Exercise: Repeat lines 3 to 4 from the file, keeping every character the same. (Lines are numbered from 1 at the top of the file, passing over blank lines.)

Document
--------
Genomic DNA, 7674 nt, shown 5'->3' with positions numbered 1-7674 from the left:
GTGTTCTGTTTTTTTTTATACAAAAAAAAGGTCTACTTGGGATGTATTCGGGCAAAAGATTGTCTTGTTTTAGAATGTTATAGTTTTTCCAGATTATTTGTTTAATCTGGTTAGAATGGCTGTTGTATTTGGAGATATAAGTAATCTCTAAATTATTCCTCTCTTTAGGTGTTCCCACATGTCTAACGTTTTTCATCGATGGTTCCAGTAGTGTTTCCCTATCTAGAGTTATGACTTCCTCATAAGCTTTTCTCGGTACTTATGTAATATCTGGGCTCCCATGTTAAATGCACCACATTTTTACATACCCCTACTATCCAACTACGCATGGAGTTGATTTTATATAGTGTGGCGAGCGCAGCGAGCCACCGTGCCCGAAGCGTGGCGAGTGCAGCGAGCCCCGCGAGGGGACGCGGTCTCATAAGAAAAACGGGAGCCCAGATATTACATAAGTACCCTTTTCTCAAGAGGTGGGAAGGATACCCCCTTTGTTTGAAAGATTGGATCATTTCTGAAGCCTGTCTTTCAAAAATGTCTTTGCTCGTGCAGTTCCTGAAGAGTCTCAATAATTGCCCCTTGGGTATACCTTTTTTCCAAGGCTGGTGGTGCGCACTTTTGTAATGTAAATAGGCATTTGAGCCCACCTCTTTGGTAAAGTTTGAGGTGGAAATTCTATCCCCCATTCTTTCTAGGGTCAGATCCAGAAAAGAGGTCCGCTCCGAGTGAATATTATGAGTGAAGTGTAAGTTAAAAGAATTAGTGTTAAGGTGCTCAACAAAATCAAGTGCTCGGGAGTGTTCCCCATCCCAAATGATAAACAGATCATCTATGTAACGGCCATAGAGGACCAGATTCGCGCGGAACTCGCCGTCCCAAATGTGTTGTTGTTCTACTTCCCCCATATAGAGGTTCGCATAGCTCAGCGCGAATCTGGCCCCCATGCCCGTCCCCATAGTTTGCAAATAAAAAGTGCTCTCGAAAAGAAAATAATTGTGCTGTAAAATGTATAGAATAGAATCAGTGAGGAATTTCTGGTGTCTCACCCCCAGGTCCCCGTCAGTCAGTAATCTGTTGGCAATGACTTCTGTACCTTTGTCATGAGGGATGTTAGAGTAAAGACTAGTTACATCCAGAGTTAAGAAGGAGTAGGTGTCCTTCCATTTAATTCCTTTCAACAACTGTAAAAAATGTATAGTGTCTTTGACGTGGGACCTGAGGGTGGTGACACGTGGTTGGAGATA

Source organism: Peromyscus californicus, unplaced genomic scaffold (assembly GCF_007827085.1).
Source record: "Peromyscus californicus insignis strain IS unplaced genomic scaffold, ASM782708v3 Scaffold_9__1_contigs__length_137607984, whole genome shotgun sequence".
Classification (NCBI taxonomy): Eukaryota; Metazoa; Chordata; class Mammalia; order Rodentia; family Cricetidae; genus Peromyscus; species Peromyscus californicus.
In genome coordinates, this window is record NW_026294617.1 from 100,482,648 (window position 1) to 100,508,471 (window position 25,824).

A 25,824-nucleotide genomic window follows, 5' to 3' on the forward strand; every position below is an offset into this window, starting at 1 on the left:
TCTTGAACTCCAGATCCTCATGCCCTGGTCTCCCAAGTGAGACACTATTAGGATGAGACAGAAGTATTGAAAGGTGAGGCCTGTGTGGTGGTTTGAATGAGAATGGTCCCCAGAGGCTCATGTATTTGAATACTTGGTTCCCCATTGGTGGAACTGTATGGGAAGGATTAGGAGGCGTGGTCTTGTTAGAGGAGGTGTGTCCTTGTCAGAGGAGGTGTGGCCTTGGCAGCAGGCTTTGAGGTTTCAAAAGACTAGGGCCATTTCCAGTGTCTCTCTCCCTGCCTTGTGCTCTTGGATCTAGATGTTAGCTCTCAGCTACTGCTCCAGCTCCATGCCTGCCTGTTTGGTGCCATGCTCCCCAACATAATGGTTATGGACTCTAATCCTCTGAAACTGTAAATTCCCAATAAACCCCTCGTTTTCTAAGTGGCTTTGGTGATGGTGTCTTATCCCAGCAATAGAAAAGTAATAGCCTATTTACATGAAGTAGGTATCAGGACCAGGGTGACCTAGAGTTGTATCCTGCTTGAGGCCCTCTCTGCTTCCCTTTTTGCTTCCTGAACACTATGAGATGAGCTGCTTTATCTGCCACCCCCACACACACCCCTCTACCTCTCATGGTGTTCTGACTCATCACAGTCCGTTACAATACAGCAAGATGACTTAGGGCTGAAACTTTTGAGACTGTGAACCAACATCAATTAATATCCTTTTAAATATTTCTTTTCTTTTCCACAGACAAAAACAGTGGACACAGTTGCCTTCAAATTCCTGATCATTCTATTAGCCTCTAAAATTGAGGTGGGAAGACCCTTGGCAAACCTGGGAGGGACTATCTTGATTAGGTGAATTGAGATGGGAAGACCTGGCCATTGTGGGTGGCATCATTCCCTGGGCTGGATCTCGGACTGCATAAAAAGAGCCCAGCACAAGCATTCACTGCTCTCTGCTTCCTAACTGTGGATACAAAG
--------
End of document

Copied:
Source organism: Peromyscus californicus, unplaced genomic scaffold (assembly GCF_007827085.1).
Source record: "Peromyscus californicus insignis strain IS unplaced genomic scaffold, ASM782708v3 Scaffold_9__1_contigs__length_137607984, whole genome shotgun sequence".